Do you know which organ is the largest one in the body? I’ll give you a hint: most people don’t think of me as an organ!
If you guessed the skin, give yourself a high five!
The skin is part of the integumentary system, the organ that provides the protective covering of a person or animal. For animals, this includes the skin, haircoat, scales, feathers, nails, horns, and hooves.
How the Skin Works
I do a lot more than just grow the beautiful fur coat that your pet wears around!
- I am an important part of your pet’s immune system and I can tell you a lot about your pet’s overall health
- I am an important part of your pet’s immune system and I can tell you a lot about your pet’s overall healthI protect your pet from the environment and the elements
- I protect your pet from the environment and the elementsI grow whiskers to help your pet sense its surroundings
- I grow whiskers to help your pet sense its surroundingsI am an important part of the ears and help pets hear the world around them
- I am an important part of the ears and help pets hear the world around themI keep pets safe and warm by covering them with fur/hair, giving them protective paw pads, and growing their nails
- I keep pets safe and warm by covering them with fur/hair, giving them protective paw pads, and growing their nails
What Happens When I Get Sick
When I don’t feel well, I will show you the following signs:
- I may become red, smelly, or itchy, and I may develop rashes I may become dry or flakey, may change color (darker or lighter), hair may fall out
- I may become dry or flakey, may change color (darker or lighter), hair may fall outLumps and bumps may appear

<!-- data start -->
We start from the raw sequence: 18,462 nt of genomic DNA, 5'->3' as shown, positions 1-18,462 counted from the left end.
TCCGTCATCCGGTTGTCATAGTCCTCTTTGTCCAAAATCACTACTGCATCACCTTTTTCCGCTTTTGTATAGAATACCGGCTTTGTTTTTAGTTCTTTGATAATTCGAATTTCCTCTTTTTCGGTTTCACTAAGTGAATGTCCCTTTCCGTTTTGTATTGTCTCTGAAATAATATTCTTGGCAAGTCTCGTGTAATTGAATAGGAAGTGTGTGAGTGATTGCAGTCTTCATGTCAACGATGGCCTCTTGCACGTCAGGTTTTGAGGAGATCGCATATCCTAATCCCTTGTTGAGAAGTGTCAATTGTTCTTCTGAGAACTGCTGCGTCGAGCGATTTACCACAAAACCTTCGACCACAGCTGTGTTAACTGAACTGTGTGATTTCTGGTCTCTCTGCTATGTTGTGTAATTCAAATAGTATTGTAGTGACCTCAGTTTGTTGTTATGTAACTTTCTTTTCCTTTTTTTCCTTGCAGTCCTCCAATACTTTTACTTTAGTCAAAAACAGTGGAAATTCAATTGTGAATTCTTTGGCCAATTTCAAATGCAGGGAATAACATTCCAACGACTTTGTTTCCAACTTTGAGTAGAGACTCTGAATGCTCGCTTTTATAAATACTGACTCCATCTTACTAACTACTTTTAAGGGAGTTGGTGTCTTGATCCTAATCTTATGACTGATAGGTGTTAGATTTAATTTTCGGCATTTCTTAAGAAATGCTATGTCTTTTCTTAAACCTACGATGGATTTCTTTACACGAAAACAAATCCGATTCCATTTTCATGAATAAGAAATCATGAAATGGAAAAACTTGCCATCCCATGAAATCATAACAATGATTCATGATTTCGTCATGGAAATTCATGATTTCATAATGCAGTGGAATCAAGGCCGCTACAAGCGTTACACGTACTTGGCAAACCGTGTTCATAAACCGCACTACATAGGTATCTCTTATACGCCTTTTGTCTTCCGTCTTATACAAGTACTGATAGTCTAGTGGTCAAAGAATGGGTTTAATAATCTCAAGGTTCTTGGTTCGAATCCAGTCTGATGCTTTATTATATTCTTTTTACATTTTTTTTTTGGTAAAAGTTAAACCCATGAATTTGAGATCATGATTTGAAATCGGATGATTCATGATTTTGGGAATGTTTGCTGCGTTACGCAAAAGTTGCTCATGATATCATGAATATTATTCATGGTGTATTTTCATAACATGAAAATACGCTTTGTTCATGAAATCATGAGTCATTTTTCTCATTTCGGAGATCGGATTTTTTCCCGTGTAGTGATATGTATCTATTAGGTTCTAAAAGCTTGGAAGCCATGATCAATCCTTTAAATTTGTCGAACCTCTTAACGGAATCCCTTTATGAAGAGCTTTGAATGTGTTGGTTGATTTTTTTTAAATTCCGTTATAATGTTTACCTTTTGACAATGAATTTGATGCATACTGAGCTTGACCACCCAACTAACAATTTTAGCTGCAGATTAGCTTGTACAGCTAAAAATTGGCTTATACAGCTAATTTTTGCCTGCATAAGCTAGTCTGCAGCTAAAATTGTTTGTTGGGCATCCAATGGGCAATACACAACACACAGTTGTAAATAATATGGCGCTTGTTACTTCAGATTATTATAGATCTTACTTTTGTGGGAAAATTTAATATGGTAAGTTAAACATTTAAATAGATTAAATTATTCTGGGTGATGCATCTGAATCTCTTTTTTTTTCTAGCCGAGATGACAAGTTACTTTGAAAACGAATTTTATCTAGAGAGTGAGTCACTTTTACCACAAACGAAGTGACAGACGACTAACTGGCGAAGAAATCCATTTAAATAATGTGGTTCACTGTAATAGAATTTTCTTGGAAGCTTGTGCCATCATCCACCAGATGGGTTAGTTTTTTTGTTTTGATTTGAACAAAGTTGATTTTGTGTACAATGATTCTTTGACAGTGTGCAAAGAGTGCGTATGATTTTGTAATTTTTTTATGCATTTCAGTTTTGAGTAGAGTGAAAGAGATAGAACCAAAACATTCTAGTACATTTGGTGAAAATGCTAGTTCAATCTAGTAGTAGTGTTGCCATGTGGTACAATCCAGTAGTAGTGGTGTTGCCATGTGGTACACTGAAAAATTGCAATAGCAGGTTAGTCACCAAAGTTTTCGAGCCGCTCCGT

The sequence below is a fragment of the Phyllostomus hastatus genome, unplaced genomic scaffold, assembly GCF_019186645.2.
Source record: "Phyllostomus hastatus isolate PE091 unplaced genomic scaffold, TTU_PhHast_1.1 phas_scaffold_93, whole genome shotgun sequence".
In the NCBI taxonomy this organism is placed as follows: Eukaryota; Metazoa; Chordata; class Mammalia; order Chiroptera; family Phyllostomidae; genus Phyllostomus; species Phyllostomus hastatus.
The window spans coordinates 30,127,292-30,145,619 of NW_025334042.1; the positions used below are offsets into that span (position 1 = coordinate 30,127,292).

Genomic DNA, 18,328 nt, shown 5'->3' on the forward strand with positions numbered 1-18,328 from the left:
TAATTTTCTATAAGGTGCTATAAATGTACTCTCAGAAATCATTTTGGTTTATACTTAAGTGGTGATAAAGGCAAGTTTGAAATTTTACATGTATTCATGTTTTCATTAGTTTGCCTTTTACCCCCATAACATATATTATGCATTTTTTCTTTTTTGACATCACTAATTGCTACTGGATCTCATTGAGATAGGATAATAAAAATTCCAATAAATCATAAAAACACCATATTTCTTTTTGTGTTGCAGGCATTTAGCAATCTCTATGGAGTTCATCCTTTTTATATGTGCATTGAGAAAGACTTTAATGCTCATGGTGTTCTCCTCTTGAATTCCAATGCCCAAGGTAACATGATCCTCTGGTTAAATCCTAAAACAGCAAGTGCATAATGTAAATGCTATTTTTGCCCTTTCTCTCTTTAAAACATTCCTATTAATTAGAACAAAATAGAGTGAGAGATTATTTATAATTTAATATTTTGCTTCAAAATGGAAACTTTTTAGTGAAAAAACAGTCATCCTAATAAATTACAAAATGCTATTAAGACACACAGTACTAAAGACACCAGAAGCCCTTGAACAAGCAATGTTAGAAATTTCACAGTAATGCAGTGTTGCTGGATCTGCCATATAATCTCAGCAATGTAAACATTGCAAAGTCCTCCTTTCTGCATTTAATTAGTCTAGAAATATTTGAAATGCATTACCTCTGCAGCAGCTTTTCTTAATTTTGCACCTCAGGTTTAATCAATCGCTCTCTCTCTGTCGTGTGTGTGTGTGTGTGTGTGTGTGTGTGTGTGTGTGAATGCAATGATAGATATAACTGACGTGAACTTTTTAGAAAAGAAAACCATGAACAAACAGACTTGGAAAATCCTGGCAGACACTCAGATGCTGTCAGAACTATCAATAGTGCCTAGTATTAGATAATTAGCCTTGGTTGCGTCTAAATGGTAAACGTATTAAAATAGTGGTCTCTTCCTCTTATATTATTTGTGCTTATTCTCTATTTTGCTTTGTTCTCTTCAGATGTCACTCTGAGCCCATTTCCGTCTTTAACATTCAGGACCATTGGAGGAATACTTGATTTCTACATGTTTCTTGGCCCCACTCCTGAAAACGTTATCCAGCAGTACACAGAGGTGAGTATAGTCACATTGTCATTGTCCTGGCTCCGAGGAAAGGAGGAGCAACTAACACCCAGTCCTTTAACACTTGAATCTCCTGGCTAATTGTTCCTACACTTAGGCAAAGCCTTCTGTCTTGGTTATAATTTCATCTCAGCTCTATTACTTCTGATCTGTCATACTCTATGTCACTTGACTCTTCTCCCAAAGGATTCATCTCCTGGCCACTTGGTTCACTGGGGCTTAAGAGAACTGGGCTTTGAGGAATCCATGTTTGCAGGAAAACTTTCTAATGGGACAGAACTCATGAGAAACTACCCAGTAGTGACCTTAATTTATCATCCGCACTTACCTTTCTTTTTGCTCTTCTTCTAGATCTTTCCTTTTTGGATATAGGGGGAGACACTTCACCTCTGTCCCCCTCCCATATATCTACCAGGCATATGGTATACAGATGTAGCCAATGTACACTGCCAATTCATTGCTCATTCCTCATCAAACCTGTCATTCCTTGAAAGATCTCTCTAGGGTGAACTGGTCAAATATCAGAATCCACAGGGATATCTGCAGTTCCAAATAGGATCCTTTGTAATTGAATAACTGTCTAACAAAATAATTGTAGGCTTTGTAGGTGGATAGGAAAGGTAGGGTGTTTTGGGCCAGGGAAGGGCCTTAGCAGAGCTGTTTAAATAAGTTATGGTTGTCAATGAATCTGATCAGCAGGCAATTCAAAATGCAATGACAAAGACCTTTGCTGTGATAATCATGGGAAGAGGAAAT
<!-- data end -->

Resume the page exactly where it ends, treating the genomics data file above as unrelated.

- Lumps and bumps may appearPaw pads may get dry and crack; nails may get weak or brittle
- Paw pads may get dry and crack; nails may get weak or brittle
Reasons Behind Me Acting Out
Make sure your pet is eating well and eating the right foods. A well-balanced diet is important to keep me healthy and growing a beautiful fur coat.
Yuck! Regular flea, tick, and heartworm preventions are super important when it comes to keeping your pet and your family safe from parasites and the infections they carry.
Bacteria and Yeast
There are many organisms that call your pet’s skin home, but sometimes these normal inhabitants can go rogue and cause an infection.
Environmental allergens like pollens and molds can affect me too! And just like people I can be allergic to certain foods.
Problems in your pet’s immune system may show up as skin problems and your veterinarian may refer you to a specialist for these issues.
Your veterinarian may run blood work or other diagnostics to look for things like hypothyroidism or liver disease based on my appearance.
Pets can develop certain cancers that involve the skin. Other times, certain problems with the skin can indicate that there may be an internal cancer.
How To Help Me
Your pet’s veterinarian can identify skin lesions/sores and the patterns they form on your pet. A thorough exam helps the doctor determine the proper diagnostic procedures to perform, such as skin cytology, scrapes, and hair plucks. A look under the microscope of these will reveal any infections with bacteria, fungi, or parasites. Sometimes your veterinarian may need to run blood work, allergy testing, cultures or biopsy samples to determine what it wrong.
Concerned about your pet’s skin or overall health? Talk to your pet’s veterinarian or call Red Bank Veterinary Hospital at (732) 747-3636 for an appointment.